Surf Rock is a southern California phenomenon integral to the surf culture of the early sixties, originating mainly in Orange County. Dick Dale is credited as the creator and pioneer.  His family moved to Orange County when he was a seventeen-year-old senior in high school. Dick began surfing and wanted to play music that represented his experience. He was influenced by the instrumental rock music of Duane Eddy, Link Wray and The Venturers. He played a Fender Stratocaster electric guitar and worked with Leo Fender to invent an amplifier that could increase the sound and get a reverb effect that emulated the sound of the waves. This reverb, called the “wet sound”, was built into the fenders amps.  He also made use of the vibrato arm of the guitar to bend the notes and he added tremolo picking, rapid picking that became the signature sound of surf bands.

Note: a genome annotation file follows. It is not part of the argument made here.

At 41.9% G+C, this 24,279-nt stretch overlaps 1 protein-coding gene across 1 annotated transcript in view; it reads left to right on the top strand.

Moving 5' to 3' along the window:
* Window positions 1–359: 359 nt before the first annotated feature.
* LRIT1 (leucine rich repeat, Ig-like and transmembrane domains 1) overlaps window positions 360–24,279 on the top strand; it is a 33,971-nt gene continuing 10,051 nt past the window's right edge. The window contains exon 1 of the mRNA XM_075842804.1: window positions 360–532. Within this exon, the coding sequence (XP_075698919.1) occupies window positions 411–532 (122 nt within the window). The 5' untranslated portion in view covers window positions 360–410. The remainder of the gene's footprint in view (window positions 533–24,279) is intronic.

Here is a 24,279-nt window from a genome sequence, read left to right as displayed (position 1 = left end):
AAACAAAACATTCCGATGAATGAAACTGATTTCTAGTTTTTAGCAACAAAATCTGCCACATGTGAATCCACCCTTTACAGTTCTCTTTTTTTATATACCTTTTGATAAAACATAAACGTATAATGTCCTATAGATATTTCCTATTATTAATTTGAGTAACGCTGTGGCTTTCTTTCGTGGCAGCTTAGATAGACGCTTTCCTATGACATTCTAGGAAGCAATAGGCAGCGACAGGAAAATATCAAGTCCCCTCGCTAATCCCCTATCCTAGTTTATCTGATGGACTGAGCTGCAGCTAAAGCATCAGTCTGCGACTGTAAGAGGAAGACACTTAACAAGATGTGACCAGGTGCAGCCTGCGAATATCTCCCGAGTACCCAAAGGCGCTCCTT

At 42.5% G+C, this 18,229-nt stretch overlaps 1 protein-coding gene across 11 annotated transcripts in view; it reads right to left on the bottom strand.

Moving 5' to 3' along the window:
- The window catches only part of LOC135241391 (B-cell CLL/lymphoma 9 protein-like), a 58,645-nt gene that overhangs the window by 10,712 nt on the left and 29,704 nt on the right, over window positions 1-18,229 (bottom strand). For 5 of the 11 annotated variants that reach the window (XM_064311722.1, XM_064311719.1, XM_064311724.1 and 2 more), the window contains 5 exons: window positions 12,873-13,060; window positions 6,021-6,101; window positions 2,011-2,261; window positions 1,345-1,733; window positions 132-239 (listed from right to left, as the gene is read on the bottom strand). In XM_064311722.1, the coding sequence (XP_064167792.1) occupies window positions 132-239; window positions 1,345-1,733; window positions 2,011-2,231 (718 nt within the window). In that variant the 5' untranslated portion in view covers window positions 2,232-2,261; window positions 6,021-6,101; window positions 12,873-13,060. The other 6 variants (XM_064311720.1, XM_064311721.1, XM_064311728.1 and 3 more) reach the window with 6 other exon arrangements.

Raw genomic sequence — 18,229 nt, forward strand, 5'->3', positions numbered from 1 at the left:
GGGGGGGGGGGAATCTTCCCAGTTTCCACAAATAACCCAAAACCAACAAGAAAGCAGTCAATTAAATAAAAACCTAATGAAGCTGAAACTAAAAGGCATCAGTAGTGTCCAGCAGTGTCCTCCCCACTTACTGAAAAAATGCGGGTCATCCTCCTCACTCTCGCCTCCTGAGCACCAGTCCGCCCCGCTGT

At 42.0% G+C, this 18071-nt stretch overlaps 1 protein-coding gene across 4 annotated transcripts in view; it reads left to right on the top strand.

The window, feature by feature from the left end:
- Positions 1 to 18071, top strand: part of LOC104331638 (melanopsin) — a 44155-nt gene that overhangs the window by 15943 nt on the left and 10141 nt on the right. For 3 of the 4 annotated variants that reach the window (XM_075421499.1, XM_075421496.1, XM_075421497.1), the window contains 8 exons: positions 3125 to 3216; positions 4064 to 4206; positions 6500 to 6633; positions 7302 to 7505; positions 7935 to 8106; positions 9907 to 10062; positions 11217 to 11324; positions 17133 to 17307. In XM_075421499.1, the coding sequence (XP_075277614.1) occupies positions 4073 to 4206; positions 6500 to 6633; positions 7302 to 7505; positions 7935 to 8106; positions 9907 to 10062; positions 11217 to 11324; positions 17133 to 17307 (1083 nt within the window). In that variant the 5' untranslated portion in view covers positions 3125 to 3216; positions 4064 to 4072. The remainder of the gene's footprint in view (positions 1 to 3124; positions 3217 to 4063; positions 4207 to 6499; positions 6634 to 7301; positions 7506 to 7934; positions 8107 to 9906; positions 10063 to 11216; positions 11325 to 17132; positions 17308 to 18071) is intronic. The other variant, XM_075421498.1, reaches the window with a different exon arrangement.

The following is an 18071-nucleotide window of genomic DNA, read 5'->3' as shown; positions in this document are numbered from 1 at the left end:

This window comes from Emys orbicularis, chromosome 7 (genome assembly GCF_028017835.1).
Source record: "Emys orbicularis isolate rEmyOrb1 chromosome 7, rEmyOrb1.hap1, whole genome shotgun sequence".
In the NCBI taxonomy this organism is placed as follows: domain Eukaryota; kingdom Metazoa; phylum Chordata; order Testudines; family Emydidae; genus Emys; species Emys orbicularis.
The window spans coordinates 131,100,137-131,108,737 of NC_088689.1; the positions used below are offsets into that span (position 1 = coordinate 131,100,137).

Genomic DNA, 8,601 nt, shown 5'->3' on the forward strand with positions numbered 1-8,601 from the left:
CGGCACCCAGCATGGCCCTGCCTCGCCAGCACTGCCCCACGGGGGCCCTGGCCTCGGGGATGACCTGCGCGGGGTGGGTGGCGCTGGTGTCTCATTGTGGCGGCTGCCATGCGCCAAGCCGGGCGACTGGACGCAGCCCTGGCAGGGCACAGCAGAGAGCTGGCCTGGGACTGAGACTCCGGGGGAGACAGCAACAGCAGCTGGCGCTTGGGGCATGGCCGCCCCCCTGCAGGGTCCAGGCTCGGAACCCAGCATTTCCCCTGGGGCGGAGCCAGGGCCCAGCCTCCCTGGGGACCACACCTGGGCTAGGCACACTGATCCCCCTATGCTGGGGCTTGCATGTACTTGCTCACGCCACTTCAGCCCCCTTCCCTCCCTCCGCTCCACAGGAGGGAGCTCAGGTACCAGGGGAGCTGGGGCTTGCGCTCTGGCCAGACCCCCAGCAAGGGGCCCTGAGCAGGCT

Dick Dale and the Deltones song Let’s Go Trippin’ is thought to be the first Surf Rock song. The group introduced it in 1960 at a dance concert at the Rendezvous Ballroom in Newport Beach on the Balboa peninsula. These concerts became known as “Stomps” because the surfers who attended would stomp on the floor in time with the music causing the old dance hall to shake. The dance, “the surfer’s stomp” was born from this.